Saturday, April 24, 2010

Oban 14 yr old

An unusual age for a single malt?
We tried this tasty single malt at our fave local night spot - Chim Choo Ree - on Friday night after the hapless Chiefs managed to snatch defeat from the jaws of victory against the Cheetahs.
It certainly went down well, and softened the blow of the loss, although I thought it seemed a slightly odd colour... maybe it was the lighting.
Everyone greed it was a pleasant drop.  I felt it was inviting without being impressive. The orangey amber tones perplexed me and the after taste lacked longevity, whilst it defintely remained a quality drop... More refined palates have written entertainingly at ...
Read what others have said on this whisky reviewing site
Scotland looks so beautiful! Must get there a.s.a.p. . . .

Sunday, April 18, 2010

This could get expensive...

I suggest we of the inner circle of Whisky Wallop [Me, Bevin, Bill, Vike? Ricardo?] start a kitty for a monthly wallop of a different single malt each time to be sampled at ease at Whisky Wallop headquarters in Edinburgh Rd.

We might also dare to tread into town some time to sample the Hood St whisky tasting evening...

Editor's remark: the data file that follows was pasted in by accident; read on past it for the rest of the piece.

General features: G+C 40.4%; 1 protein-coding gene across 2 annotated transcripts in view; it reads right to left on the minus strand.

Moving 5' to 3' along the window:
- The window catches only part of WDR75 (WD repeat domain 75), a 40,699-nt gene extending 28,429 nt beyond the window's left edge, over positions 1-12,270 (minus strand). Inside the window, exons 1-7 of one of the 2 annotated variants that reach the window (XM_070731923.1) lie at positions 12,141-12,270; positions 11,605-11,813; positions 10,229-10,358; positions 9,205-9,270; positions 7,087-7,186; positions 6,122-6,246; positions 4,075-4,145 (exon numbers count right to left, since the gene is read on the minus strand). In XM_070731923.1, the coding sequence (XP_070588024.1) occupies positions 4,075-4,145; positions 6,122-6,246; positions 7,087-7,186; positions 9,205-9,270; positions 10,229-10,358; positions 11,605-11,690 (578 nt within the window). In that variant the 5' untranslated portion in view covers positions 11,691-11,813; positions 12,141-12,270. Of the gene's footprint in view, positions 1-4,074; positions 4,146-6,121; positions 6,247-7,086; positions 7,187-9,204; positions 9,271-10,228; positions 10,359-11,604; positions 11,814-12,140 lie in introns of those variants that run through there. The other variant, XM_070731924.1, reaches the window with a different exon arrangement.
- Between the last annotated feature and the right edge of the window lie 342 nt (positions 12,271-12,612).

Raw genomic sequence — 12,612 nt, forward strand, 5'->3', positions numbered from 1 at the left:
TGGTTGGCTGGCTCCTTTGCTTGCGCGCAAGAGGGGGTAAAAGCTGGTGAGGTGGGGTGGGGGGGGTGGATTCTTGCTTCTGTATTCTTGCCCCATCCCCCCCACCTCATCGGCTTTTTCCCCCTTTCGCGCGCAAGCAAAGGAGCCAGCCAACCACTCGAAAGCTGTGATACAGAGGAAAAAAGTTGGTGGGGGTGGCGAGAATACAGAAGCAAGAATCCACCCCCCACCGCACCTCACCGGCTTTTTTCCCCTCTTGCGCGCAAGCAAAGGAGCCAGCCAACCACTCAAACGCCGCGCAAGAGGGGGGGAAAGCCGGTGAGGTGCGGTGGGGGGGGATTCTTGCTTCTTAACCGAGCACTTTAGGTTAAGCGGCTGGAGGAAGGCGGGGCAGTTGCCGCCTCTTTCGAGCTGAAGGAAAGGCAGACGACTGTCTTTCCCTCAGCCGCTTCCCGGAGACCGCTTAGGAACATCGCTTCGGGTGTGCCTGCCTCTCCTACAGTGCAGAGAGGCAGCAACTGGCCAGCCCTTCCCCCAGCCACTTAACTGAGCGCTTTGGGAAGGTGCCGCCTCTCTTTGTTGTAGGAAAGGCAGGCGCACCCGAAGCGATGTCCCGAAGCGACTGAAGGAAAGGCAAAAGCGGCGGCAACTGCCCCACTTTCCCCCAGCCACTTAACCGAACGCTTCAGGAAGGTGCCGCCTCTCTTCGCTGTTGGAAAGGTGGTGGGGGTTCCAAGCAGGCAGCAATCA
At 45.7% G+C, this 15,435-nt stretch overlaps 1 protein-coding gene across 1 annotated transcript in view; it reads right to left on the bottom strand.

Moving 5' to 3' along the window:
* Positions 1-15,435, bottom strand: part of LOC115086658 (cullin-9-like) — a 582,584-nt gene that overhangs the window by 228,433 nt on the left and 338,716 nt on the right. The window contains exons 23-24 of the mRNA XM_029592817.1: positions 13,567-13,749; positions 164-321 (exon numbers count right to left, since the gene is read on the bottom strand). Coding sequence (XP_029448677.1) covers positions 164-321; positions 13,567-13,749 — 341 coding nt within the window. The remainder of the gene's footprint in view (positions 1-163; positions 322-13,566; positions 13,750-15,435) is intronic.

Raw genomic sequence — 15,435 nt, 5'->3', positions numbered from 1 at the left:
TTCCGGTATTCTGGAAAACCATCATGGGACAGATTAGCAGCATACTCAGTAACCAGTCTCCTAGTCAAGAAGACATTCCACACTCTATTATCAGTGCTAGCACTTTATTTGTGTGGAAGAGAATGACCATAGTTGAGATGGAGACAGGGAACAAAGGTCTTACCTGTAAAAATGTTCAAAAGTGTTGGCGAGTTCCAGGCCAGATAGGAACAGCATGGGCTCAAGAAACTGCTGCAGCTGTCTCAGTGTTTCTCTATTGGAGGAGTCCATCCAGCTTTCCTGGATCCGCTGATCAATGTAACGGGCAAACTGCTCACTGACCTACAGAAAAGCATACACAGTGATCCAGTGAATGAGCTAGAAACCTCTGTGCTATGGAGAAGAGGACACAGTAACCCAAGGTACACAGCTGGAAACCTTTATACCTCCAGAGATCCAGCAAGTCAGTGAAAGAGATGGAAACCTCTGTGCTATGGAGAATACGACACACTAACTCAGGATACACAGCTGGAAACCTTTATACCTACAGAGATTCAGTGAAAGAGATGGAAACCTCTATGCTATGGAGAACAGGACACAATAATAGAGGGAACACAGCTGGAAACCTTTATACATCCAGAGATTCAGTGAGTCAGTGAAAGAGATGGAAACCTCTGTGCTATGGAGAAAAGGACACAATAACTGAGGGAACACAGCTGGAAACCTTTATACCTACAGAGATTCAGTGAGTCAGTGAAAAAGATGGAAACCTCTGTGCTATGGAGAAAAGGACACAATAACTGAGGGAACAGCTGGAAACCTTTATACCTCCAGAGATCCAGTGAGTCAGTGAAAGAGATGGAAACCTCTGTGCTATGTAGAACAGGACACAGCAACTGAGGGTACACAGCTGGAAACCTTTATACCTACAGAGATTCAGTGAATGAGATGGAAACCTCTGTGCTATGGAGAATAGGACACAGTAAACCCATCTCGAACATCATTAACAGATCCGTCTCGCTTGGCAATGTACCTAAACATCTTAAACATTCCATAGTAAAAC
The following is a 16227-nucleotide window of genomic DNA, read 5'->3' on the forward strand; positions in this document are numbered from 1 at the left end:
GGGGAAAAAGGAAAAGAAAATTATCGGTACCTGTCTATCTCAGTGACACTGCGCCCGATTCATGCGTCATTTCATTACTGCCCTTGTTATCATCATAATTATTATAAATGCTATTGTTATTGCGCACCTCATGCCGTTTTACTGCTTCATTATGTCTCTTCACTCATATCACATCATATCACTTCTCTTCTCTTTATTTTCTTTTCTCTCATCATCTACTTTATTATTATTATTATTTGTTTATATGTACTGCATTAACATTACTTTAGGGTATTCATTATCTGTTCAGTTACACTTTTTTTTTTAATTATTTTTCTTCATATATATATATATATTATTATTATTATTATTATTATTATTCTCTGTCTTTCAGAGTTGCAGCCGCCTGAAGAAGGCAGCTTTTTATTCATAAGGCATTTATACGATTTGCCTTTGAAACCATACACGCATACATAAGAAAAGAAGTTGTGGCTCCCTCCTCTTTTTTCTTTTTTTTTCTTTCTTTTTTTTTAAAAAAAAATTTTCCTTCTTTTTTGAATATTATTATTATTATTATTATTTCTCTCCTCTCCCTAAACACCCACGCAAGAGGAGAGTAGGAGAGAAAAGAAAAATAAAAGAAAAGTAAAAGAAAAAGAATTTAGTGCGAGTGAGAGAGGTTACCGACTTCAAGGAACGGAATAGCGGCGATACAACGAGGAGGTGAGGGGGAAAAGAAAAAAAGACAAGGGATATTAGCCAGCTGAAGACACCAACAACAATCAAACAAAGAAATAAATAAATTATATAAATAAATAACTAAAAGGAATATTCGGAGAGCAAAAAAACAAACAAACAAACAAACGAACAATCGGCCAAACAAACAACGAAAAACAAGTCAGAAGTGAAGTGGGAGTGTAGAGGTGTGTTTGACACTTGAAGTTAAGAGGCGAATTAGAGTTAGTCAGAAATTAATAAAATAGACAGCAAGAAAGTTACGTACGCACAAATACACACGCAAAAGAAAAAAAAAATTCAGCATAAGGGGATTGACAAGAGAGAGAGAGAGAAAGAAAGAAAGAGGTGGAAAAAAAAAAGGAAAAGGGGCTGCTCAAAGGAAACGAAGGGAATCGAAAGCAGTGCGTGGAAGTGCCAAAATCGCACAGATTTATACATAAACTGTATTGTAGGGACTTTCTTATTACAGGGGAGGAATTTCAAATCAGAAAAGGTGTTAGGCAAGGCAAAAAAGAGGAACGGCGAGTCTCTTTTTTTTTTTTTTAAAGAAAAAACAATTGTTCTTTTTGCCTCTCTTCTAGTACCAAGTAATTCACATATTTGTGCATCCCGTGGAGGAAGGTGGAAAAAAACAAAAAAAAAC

Aberlour 10 yr old

Aberlour 10 yr old single malt just happened to pop into my hands over the counter of Jan's fine wines in Hillcrest the other day. I owed Bevin a single malt for not completing my drawing assignment and low n behold - we nearly knocked the buggar off [the scotch, bot Bevin] between several of us over a convivial evening of chitchat around an autumnal fire on Wee Bevvy's glorious leather lounge suite.   [draws breath...]
The most interesting thing for me was to discover that it is a Speyside whisky. Apparently that means it's more about Speyside distilleries here
I enjoyed the drop without being blown away, but then, I'm no connoiseur.  My tendency towards the peaty Islay style renders many of my descriptions moot but others have also tried the golden nectar and said things such as:

Notes... [from the Aberlour website]
"A classic Speyside single malt, matured in a combination of bourbon and sherry casks. Welcoming, vibrant and rewarding.

David Boyd - Aberlour Chief Blender
Malt, spice, mint toffee, autumn fruits, apples, pears, plums, hint of peat, custard, sherry, nuts, buttery.

Custard!? What on Earth are these people on? 
I wish I could smell properly. 
Well I must have enjoyed it because I certainly tucked in and we left the other whisky untouched.  I liked that it wasn't sweet and syrupy like some other, lesser single malts of the slightly more common variety. 

Decision - Aberlour was worth revisiting, perhaps an older one next time to really be spoiled.